I think we can all agree that seatbelts are wonderful inventions. Developed in the 1960s, these protective devices have been shown to cause a 45-60% decrease in fatal injury associated with motor vehicle collisions.
However, as with anything in life—there are risks. Seatbelts have been associated with patterns of injury in both adult and pediatric patients: specifically spinal chance fractures (extreme spine flexion with a fixed pelvis seen with lap belts without shoulder belt) and intraabdominal injuries. Children are specifically more vulnerable to intraabdominal injuries because lap belts are often misfitting and poorly applied.
The seatbelt sign is defined as continuous ecchymoses, abrasion or erythema across the abdomen demarcating location of seatbelt at time of impact. This external finding has been associated with a high rate of internal abdominal injury (65%!!!!), both solid organ and hollow viscous.
There is good evidence in the literature on scanning symptomatic patients with a seatbelt sign. How about asymptomatic? Specifically in the subgroup we are concerned about exposing to radiation—children?
Think for a moment, what would you do with a pediatric patient with a seatbelt sign who otherwise looks normal (no vital sign abnormality, no abdominal pain/tenderness, no nausea/vomiting)?
There was a large prospective multicenter study presented at the pediatric academic societies annual meeting in 2012 (not yet published) by Dr. Angela Ellison. The 20-center observational study looked at 4,706 children between May 200 and January 2010 aged less than 18 years who presented to the ED after blunt torso trauma in a motor vehicle collision. 874 patients were excluded due to additional trauma sustained, 3,832 patients were enrolled. 585 of these patients displayed the seat belt sign. Additionally, a subset of 196 of the 585 children who did not present with abdominal pain or tenderness were evaluated for their relative risk of intra-abdominal injury. CT scanning was left to the discretion of the MDs in the emergency department. 103 of the 196 asymptomatic children had an abdominal CT. 11 (10.7%) of these children had an intra-abdominal injury despite being symptom-free 4(2%) of these children required acute intervention for their injuries.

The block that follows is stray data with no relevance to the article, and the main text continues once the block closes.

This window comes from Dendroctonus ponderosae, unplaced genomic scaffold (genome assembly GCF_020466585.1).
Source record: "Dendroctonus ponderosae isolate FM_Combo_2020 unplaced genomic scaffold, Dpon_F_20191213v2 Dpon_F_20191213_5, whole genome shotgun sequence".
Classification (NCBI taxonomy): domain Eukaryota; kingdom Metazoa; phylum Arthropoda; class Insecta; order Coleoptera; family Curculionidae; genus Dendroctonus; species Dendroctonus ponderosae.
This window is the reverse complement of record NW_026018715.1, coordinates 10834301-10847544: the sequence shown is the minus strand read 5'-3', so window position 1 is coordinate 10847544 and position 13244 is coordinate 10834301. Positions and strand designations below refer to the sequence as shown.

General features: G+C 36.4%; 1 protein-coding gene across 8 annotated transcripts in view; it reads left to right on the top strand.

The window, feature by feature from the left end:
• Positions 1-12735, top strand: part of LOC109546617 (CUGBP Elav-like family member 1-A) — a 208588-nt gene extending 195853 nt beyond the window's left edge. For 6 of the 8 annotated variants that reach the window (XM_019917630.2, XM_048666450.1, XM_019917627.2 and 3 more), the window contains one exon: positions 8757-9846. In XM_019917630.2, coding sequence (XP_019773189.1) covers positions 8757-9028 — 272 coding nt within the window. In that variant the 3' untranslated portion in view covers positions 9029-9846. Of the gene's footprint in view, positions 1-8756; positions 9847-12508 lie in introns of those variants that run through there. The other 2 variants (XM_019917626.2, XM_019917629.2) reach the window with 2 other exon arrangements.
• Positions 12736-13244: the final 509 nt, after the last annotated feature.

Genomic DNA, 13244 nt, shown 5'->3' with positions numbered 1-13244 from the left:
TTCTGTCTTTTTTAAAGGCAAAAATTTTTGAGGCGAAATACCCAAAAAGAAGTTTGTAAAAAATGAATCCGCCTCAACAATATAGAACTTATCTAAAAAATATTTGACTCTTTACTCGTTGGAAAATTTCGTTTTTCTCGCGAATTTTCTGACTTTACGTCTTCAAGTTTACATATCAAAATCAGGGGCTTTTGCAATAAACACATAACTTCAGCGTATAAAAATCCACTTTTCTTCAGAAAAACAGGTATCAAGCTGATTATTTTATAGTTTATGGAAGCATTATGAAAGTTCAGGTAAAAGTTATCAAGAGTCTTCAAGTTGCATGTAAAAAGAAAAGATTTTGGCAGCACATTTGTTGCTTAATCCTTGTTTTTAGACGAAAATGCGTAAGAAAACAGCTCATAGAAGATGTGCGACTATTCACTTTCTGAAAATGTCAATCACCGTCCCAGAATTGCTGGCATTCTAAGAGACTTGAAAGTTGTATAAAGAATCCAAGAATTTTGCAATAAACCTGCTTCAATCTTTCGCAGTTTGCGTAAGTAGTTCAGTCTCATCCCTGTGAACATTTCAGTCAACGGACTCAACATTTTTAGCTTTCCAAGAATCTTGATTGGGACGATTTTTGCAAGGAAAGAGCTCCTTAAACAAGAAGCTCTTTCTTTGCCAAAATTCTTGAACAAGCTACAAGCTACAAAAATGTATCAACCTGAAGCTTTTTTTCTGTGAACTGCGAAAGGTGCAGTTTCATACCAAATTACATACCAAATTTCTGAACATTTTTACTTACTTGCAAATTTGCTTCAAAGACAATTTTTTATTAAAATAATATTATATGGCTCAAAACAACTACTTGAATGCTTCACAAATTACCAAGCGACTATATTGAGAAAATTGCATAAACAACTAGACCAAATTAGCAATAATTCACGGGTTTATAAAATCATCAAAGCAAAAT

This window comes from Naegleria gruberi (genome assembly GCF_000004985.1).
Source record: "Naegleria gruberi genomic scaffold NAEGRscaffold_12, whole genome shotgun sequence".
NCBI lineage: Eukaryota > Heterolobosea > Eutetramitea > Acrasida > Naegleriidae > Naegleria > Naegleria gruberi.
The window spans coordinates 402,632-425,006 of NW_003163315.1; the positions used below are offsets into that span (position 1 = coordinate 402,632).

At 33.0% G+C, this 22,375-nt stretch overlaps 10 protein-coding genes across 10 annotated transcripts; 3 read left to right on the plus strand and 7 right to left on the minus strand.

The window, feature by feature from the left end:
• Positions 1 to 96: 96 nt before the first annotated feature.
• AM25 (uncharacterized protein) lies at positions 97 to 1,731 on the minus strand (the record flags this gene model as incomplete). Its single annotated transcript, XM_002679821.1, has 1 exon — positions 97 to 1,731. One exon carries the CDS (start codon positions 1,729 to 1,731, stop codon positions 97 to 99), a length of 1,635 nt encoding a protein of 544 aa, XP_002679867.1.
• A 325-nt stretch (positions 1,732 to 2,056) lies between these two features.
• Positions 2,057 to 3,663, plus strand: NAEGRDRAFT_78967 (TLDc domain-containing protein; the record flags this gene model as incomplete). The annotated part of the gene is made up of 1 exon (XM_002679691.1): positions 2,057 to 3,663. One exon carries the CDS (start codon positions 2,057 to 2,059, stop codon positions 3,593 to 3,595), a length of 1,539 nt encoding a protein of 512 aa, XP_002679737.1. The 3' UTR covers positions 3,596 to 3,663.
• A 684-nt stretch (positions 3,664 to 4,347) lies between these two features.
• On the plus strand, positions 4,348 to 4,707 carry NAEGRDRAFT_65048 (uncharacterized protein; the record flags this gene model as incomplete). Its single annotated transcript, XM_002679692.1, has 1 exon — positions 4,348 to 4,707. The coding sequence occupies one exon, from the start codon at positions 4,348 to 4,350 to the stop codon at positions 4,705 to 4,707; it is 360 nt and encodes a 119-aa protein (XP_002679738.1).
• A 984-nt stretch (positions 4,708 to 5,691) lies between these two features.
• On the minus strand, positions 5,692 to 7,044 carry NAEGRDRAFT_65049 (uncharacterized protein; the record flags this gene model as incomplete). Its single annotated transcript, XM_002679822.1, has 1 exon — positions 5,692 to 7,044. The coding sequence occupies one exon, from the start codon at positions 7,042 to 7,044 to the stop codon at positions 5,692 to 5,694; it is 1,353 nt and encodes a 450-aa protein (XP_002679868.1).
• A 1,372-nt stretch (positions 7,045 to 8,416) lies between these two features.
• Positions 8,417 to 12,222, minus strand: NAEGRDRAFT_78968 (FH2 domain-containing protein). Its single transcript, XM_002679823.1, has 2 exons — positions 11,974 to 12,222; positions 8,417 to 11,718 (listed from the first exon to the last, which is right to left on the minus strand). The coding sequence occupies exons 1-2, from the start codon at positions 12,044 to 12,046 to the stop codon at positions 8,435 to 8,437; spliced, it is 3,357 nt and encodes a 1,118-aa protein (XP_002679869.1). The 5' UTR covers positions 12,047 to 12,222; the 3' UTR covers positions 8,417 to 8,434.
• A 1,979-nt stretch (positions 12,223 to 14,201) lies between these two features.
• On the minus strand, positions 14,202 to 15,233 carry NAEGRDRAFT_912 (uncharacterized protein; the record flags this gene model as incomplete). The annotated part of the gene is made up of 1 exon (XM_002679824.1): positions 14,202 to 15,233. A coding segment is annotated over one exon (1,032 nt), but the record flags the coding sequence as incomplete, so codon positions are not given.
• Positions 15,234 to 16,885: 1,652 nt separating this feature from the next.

What can we say from this? In the words of Dr. Ellison: “Children with seat-belt sign and no abdominal pain or tenderness have a high risk of acute abdominal injury and a non-negligible risk of undergoing acute interventions for intra-abdominal injury. Therefore, we recommend that clinicians strongly consider additional evaluation in this subpopulation of patients.”
There you have it, we have to take the seatbelt sign in children very seriously: asymptomatic does not mean injury-free.
Chandler et al. Seatbelt sign following blunt trauma is associated with increased incidence of abdominal injury. Am Surg. 1997 Oct;63(10): 885-8.
Sokolove et al. Association between the “seat belt sign” and intra-abdominal injury n children with blunt torso trauma. Acad Emerg Med. 2005 Sep; 12(9): 808-13.
Pediatric News. “Seat-Belt Sign” Indicates Hidden Abdominal Injury Risk. www.pediatricnews.com. Accessed June 2014.
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